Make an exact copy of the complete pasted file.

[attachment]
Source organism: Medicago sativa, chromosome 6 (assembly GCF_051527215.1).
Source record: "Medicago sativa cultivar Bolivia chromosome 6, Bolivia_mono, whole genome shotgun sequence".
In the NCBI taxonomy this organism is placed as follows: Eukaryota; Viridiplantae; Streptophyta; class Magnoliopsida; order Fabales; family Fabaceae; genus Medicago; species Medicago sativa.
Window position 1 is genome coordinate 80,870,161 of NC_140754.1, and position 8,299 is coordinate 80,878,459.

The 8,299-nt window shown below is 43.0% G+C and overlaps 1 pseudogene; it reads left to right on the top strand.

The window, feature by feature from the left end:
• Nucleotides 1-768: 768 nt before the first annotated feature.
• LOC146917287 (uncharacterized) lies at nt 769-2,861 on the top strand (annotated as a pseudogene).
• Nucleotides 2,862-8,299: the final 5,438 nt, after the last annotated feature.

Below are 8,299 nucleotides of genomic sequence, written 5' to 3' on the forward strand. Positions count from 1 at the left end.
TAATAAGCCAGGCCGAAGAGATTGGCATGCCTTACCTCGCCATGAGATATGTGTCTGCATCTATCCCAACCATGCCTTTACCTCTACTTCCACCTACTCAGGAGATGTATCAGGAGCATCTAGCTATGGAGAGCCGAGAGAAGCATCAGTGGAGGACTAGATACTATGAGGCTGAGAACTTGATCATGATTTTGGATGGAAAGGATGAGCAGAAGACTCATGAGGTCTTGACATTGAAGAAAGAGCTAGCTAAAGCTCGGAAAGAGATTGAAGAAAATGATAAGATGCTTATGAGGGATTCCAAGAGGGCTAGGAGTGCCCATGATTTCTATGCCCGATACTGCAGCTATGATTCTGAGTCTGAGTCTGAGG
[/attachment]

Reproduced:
Source organism: Medicago sativa, chromosome 6 (assembly GCF_051527215.1).
Source record: "Medicago sativa cultivar Bolivia chromosome 6, Bolivia_mono, whole genome shotgun sequence".
In the NCBI taxonomy this organism is placed as follows: Eukaryota; Viridiplantae; Streptophyta; class Magnoliopsida; order Fabales; family Fabaceae; genus Medicago; species Medicago sativa.
Window position 1 is genome coordinate 80,870,161 of NC_140754.1, and position 8,299 is coordinate 80,878,459.

The 8,299-nt window shown below is 43.0% G+C and overlaps 1 pseudogene; it reads left to right on the top strand.

The window, feature by feature from the left end:
• Nucleotides 1-768: 768 nt before the first annotated feature.
• LOC146917287 (uncharacterized) lies at nt 769-2,861 on the top strand (annotated as a pseudogene).
• Nucleotides 2,862-8,299: the final 5,438 nt, after the last annotated feature.

Below are 8,299 nucleotides of genomic sequence, written 5' to 3' on the forward strand. Positions count from 1 at the left end.
TAATAAGCCAGGCCGAAGAGATTGGCATGCCTTACCTCGCCATGAGATATGTGTCTGCATCTATCCCAACCATGCCTTTACCTCTACTTCCACCTACTCAGGAGATGTATCAGGAGCATCTAGCTATGGAGAGCCGAGAGAAGCATCAGTGGAGGACTAGATACTATGAGGCTGAGAACTTGATCATGATTTTGGATGGAAAGGATGAGCAGAAGACTCATGAGGTCTTGACATTGAAGAAAGAGCTAGCTAAAGCTCGGAAAGAGATTGAAGAAAATGATAAGATGCTTATGAGGGATTCCAAGAGGGCTAGGAGTGCCCATGATTTCTATGCCCGATACTGCAGCTATGATTCTGAGTCTGAGTCTGAGG